Make slides easy to see; Issue #267 August 7, 2012

Presentation Tip: Make slides easy to see

There is no point using slides if the audience won’t be able to figure out what is on them. While this may sound obvious, I see too many presenters create slides that the audience won’t be able to figure out because of problems with the slide design. You don’t need to be a graphic artist or designer to follow the simple guidelines in this article.

The first guideline is around selecting colors. Many of you may have a template mandated by your organization and don’t think you need to worry about color selection. I think all presenters need to remember that the most important aspect of choosing colors is that they have enough contrast. Contrast makes one color easily distinguishable from another. It allows text to be seen on a color below, it allows one pie wedge to be easily distinguished from the wedge beside it, and it allows shapes to be seen on top of or beside each other. Even if you have an organization standard template, you will still select the colors for many of the graphs, diagrams, and text boxes that you put on slides. To make sure the colors you choose have enough contrast, use the Color Contrast Calculator at

The second guideline is to not use a distracting picture in the background of your slide. At a recent workshop, one of the slides I used in the makeovers section demonstrated this issue. It was speaking about some changes to rules regarding alterations to a home. In the background, they had a photo of a street in the community, showing houses, lawns, and trees. A nice photo, but one that distracted the audience because they were trying to figure out whether the image related to the changes being discussed (it didn’t). Pictures in the background of your slides are distracting. If you want to use a photo to illustrate your point, make it the main part of the slide and use callouts to direct the audience’s attention to the spots on the photo that illustrate what you are talking about.

The background of your slide is also part of the third guideline presenters need to keep in mind. Some presenters like to use a gradient between two colors as the background of their slide. It is more visually interesting than a solid color and I use a gradient in my slide backgrounds. The caution comes when the difference between the two colors is too large. If you go from a cream to a navy blue, the gradient looks attractive, but it will be nearly impossible to find a text color that has enough contrast in all areas of the slide. If you want to use a gradient in the background of your slide, choose two colors that are fairly close to each other, such as black to a dark green or other dark color, or white to a light blue or other light color.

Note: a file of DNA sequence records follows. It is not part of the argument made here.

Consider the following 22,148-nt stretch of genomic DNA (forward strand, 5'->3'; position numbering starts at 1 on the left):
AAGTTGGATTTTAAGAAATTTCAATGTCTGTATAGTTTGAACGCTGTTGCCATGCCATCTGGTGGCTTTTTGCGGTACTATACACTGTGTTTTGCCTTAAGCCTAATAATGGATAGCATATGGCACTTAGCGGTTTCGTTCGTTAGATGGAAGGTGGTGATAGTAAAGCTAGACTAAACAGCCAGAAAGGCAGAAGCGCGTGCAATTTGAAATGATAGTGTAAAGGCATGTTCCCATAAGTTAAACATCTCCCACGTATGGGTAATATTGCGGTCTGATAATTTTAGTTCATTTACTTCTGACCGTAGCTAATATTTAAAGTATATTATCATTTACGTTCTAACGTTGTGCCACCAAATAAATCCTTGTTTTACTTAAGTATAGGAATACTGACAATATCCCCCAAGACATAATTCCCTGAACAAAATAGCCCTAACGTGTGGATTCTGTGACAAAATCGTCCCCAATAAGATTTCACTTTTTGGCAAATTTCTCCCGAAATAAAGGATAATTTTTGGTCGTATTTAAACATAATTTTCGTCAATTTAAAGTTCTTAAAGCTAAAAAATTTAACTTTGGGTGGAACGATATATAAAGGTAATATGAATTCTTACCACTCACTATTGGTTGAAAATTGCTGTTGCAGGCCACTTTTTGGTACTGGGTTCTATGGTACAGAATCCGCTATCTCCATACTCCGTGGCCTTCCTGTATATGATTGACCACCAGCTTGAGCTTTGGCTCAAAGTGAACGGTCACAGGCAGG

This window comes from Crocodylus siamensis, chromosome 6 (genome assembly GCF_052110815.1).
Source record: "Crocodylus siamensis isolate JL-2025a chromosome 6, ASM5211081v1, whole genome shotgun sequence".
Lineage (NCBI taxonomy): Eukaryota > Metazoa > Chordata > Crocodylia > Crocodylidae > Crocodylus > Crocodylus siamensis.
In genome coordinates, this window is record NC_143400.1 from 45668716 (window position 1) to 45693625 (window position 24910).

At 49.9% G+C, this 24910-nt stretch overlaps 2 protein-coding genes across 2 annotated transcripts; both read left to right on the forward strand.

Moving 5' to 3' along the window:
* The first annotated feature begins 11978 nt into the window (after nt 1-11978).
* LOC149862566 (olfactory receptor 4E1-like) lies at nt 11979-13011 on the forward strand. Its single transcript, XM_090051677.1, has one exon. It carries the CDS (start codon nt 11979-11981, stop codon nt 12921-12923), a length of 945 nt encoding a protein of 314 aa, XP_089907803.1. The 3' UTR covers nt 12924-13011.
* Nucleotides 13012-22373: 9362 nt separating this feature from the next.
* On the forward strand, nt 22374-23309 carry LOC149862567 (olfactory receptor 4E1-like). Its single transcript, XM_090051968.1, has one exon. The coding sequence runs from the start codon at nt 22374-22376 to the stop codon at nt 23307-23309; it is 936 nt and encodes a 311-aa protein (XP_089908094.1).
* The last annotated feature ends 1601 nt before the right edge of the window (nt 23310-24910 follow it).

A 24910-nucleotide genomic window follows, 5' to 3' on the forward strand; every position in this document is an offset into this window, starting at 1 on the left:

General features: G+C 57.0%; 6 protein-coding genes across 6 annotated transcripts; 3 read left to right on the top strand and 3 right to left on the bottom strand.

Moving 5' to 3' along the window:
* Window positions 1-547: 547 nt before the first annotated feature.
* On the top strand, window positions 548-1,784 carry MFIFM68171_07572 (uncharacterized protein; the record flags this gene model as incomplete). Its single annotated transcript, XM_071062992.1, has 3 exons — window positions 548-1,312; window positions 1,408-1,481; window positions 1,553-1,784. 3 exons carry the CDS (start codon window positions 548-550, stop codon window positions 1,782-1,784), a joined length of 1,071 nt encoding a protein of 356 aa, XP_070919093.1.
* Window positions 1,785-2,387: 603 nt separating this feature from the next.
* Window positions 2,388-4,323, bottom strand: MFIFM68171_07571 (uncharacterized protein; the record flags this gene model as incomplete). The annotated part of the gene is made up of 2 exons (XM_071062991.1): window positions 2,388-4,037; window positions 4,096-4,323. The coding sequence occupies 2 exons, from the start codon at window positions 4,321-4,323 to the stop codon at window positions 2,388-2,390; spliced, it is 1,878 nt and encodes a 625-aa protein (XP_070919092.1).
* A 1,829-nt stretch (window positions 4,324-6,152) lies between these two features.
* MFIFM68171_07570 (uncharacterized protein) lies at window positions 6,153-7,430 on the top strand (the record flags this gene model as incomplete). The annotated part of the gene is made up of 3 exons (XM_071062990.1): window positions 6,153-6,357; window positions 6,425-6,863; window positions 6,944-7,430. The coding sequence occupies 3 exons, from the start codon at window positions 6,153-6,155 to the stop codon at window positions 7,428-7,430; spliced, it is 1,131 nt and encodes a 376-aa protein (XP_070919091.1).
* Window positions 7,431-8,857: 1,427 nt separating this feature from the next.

Using fonts that are large enough to easily read is the fourth guideline. Recently I had another organization send me a slide that used a five point font. That’s right, five point! There is no way in the world that the audience will be able to read text that small. Selecting a font size that will be easy to read depends on the size of the screen you are using and the size of the room. I recently presented in two rooms where they are using flat screen TVs instead of projectors, and the text is much smaller than a typical projector image. Use the tables at to calculate the font size you will need to use in order to make the text easily readable. In most situations, text should be at least 24 point or larger in order to be easy to read.

The final guideline for slide design has to do with where you place any branding, such as logos or names. Not everyone agrees that branding should be on each slide, but you may decide to add a small logo to each slide to reinforce your brand. If so, place all branding (logos, website address, name, etc.) at the bottom of the slide, not the top of the slide. Why? Because many times the bottom 10% of the slide is cut off by the setup of the screen and projector being too low. It is visible to the front row of the audience, but the rest of the audience can’t see the lower part of the image that is blocked by the heads of the people in front of them. If your branding is at the top of the slide, it pushes your valuable content into that bottom 10% and the audience can’t see it. Keep your content in the area that will be easiest to see by placing all branding at the bottom of the slide.

You don’t need to be a graphic artist to design a slide that is easy for your audience to see and read. Just follow the five guidelines in this article and your audience will think you are a great slide designe


By Dave Paradi

Dave Paradi has over twenty-two years of experience delivering customized training workshops to help business professionals improve their presentations. He has written ten books and over 600 articles on the topic of effective presentations and his ideas have appeared in publications around the world. His focus is on helping corporate professionals visually communicate the messages in their data so they don't overwhelm and confuse executives. Dave is one of fewer than ten people in North America recognized by Microsoft with the Most Valuable Professional Award for his contributions to the Excel, PowerPoint, and Teams communities. His articles and videos on virtual presenting have been viewed over 4.8 million times and liked over 17,000 times on YouTube.